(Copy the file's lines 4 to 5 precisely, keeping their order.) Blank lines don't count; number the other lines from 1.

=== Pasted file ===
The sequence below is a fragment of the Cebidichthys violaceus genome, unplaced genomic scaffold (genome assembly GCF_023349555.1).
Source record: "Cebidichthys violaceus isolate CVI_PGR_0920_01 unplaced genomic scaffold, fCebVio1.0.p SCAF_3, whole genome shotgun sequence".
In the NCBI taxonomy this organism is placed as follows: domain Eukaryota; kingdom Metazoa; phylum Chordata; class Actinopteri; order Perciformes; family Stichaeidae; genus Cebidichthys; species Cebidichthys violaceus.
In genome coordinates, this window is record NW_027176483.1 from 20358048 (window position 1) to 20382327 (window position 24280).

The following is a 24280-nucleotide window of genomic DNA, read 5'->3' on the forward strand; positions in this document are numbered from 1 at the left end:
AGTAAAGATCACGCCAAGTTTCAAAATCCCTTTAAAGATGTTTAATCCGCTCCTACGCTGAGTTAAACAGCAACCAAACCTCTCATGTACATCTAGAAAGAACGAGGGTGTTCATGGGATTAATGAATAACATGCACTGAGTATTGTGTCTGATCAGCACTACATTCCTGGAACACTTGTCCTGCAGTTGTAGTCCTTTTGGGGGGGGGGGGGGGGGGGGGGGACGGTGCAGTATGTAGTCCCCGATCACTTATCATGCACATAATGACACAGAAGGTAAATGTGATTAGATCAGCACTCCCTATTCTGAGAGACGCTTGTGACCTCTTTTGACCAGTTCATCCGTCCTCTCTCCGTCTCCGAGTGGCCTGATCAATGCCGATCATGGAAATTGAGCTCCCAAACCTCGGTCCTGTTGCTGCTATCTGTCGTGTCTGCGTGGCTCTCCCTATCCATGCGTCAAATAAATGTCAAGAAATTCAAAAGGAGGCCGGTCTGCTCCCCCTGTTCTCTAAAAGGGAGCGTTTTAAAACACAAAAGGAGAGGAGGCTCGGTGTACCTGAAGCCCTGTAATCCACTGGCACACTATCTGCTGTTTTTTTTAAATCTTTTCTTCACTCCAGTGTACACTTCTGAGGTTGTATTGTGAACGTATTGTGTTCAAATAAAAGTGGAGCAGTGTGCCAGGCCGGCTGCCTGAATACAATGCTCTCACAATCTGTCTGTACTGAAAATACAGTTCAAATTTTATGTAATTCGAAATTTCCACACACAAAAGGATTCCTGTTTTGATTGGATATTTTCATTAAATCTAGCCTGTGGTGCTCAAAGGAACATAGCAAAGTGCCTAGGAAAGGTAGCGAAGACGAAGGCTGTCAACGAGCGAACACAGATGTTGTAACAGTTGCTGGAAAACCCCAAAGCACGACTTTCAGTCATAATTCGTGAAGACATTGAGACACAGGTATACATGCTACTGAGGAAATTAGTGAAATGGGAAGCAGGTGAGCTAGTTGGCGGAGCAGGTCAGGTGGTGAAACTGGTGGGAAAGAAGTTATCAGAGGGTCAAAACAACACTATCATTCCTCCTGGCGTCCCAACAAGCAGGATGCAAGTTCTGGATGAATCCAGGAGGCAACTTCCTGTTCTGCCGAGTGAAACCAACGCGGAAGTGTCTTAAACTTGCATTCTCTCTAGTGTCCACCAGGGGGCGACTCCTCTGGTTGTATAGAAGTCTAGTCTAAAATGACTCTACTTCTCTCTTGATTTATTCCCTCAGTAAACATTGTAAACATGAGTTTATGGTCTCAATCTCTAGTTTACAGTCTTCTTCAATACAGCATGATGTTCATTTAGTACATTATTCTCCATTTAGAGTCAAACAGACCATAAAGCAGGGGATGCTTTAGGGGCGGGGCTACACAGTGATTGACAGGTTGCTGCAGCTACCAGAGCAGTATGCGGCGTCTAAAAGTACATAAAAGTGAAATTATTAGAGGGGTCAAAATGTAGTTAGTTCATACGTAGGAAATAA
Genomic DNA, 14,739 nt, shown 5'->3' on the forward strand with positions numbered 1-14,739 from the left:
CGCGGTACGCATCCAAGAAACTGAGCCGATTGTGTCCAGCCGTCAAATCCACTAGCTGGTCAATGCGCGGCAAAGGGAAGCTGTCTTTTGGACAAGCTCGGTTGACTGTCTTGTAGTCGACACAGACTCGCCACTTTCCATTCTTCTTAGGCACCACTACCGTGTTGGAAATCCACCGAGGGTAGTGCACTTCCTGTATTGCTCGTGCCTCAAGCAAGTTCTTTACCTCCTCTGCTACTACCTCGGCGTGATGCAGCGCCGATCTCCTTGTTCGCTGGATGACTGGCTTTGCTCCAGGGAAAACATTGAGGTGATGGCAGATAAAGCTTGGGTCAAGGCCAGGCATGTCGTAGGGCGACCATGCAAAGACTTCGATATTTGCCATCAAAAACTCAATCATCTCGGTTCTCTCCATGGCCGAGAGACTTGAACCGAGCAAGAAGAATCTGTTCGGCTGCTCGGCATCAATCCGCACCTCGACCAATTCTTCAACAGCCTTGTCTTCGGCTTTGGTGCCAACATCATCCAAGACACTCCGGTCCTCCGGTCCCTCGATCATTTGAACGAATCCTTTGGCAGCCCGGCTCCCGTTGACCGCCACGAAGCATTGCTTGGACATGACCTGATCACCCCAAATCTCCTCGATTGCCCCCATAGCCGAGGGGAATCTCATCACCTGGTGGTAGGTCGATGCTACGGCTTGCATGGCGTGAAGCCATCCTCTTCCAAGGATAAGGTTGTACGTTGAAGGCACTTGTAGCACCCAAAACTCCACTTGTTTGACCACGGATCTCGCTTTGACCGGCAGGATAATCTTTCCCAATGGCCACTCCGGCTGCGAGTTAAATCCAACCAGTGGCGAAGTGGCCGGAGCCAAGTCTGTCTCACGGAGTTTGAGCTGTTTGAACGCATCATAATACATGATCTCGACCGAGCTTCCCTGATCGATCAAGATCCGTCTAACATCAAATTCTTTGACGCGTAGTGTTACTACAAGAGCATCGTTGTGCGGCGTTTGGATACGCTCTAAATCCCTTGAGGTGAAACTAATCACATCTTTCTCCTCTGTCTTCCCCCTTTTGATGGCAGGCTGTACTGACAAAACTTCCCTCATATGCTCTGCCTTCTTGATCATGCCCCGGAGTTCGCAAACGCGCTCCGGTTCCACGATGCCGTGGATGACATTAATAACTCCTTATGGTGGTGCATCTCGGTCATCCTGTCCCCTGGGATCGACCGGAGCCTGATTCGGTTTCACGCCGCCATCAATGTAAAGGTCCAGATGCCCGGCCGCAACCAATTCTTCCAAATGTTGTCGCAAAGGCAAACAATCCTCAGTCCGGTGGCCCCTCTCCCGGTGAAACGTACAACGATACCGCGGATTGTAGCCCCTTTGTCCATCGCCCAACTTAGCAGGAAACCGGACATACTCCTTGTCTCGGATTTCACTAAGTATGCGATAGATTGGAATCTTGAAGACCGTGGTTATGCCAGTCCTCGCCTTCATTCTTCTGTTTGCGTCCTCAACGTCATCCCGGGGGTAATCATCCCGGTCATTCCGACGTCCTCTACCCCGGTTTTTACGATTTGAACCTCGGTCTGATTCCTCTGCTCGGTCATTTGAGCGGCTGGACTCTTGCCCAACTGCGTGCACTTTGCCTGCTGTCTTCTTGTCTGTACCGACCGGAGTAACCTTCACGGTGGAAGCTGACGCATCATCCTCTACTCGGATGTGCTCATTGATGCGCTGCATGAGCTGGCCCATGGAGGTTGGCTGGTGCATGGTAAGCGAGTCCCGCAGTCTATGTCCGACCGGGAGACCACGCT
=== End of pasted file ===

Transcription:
In genome coordinates, this window is record NW_027176483.1 from 20358048 (window position 1) to 20382327 (window position 24280).

The following is a 24280-nucleotide window of genomic DNA, read 5'->3' on the forward strand; positions in this document are numbered from 1 at the left end: